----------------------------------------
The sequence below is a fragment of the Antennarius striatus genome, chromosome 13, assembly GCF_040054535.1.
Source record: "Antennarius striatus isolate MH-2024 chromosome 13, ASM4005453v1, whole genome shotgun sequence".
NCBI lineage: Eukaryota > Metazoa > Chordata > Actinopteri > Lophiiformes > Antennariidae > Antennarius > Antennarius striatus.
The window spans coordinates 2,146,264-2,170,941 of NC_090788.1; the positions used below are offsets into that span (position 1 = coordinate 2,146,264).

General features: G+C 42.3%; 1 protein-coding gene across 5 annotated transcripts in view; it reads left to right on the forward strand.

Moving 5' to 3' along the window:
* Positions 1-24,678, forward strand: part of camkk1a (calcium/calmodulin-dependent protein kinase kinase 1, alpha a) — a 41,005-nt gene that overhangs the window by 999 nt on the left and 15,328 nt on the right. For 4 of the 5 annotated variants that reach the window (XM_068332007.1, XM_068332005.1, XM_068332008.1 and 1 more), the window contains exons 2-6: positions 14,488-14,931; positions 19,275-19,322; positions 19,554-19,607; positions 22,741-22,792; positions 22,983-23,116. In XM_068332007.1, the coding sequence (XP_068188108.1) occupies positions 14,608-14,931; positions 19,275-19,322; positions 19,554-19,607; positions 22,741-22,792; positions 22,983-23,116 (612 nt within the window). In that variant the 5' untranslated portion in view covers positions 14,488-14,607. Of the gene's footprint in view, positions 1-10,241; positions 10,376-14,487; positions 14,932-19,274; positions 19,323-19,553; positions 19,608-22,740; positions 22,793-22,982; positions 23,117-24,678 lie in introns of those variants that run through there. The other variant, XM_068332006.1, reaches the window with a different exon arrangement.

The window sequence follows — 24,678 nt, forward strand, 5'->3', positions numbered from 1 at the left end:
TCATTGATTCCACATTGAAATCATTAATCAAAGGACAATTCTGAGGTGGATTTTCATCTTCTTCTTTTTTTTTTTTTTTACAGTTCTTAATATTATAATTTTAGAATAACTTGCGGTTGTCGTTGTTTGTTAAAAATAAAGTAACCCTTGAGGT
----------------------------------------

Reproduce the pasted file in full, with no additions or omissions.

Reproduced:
The sequence below is a fragment of the Antennarius striatus genome, chromosome 13, assembly GCF_040054535.1.
Source record: "Antennarius striatus isolate MH-2024 chromosome 13, ASM4005453v1, whole genome shotgun sequence".
NCBI lineage: Eukaryota > Metazoa > Chordata > Actinopteri > Lophiiformes > Antennariidae > Antennarius > Antennarius striatus.
The window spans coordinates 2,146,264-2,170,941 of NC_090788.1; the positions used below are offsets into that span (position 1 = coordinate 2,146,264).

General features: G+C 42.3%; 1 protein-coding gene across 5 annotated transcripts in view; it reads left to right on the forward strand.

Moving 5' to 3' along the window:
* Positions 1-24,678, forward strand: part of camkk1a (calcium/calmodulin-dependent protein kinase kinase 1, alpha a) — a 41,005-nt gene that overhangs the window by 999 nt on the left and 15,328 nt on the right. For 4 of the 5 annotated variants that reach the window (XM_068332007.1, XM_068332005.1, XM_068332008.1 and 1 more), the window contains exons 2-6: positions 14,488-14,931; positions 19,275-19,322; positions 19,554-19,607; positions 22,741-22,792; positions 22,983-23,116. In XM_068332007.1, the coding sequence (XP_068188108.1) occupies positions 14,608-14,931; positions 19,275-19,322; positions 19,554-19,607; positions 22,741-22,792; positions 22,983-23,116 (612 nt within the window). In that variant the 5' untranslated portion in view covers positions 14,488-14,607. Of the gene's footprint in view, positions 1-10,241; positions 10,376-14,487; positions 14,932-19,274; positions 19,323-19,553; positions 19,608-22,740; positions 22,793-22,982; positions 23,117-24,678 lie in introns of those variants that run through there. The other variant, XM_068332006.1, reaches the window with a different exon arrangement.

The window sequence follows — 24,678 nt, forward strand, 5'->3', positions numbered from 1 at the left end:
TCATTGATTCCACATTGAAATCATTAATCAAAGGACAATTCTGAGGTGGATTTTCATCTTCTTCTTTTTTTTTTTTTTTACAGTTCTTAATATTATAATTTTAGAATAACTTGCGGTTGTCGTTGTTTGTTAAAAATAAAGTAACCCTTGAGGT